However, the rating is constrained by SHL’s high repayment obligations in the near to medium term and primary dependence on dividend income from subsidiaries, exposing it to risk of cash flow/dividend volatility from key sectors such as healthcare, retail and financial services and may require refinancing to meet its obligations. Further, ICRA Lanka notes that the group has followed aggressive debt funded capex and acquisitions in the past and has high capex plans under the retail entity in the medium term. This has resulted in the consolidated group having a stretched capital structure and coverage indicators, although with the recent fund raising the gearing has witnessed some moderation, though it remains at elevated levels. SHL has also periodically raised debt for acquisitions as well as to provide support to group entities for acquisitions, capex or for cashflow shortfalls, putting pressure on the capital structure. Going forward, the ability of the group to raise capital at subsidiary level to meet capex requirements and improve profitability/divest loss making subsidiaries, such that there is limited funds requirement from SHL and loans extended by SHL to subsidiaries are gradually repaid, will be pivotal for improvement in the credit profile of SHL.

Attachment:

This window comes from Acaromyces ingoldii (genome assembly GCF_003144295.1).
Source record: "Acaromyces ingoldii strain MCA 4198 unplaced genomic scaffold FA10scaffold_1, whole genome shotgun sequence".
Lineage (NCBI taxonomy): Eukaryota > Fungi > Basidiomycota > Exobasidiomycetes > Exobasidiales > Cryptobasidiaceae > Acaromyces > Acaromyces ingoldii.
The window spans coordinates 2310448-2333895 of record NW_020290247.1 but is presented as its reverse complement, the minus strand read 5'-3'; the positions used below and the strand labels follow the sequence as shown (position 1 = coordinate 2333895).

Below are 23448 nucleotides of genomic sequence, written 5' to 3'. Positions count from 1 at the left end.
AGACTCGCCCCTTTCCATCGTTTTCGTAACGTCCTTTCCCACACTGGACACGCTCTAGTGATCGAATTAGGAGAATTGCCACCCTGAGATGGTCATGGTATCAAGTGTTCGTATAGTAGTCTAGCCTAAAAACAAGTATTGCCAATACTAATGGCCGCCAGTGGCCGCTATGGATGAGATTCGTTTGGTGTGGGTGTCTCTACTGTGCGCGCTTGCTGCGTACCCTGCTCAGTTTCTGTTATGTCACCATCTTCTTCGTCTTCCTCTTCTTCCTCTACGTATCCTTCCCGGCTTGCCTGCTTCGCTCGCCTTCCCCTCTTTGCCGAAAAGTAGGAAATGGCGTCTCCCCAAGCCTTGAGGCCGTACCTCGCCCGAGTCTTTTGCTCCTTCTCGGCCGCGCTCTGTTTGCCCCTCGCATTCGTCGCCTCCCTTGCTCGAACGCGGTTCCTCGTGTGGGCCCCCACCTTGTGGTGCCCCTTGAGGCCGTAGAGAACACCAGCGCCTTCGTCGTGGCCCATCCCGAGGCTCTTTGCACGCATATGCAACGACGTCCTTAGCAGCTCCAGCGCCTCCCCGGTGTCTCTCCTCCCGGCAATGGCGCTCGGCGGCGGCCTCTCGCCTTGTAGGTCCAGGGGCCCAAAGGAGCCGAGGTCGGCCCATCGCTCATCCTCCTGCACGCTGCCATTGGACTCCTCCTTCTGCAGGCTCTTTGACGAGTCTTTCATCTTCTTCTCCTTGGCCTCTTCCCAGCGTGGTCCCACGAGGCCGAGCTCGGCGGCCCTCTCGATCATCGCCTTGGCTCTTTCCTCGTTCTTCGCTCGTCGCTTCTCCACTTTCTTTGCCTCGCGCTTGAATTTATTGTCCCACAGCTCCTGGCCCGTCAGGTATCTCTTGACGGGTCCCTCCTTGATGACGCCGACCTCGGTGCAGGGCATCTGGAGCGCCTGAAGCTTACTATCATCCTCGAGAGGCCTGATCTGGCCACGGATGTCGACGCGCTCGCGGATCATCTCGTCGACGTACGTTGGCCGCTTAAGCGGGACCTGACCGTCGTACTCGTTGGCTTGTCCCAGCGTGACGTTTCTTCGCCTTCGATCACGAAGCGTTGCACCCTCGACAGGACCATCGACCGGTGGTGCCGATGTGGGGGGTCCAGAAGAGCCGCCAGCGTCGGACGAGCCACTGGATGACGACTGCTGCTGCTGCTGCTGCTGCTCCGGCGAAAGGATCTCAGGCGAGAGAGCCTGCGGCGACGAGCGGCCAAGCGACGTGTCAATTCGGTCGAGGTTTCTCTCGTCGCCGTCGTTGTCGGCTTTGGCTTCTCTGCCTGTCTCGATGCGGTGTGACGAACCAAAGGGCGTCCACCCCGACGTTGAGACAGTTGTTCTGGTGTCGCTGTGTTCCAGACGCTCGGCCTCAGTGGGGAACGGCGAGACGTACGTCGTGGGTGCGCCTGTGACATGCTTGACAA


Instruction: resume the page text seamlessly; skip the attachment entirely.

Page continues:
ICRA Lanka expects SHL to get dividends from group entities, which have leading market positions in healthcare, financial services and retail segments and also benefit from flexibility enjoyed with lenders for any refinancing requirements, if needed. ICRA Lanka expects gradual improvement in the capital structure of SHL. The outlook may be revised to ‘positive’ in case of better than expected dividends and repayment of debt to SHL from group entities, backed by improved financial performance or fund raising; leading to improvement in capital structure and coverage indicators of SHL, in conjunction with a resumption in Sri Lanka’s stalling macroeconomic position. Conversely, in case of a significant weakening in the profitability levels of group entities leading to lower dividend payment and additional debt support requirement from SHL, resulting in stretched gearing and coverage indicators; the outlook may be revised to negative.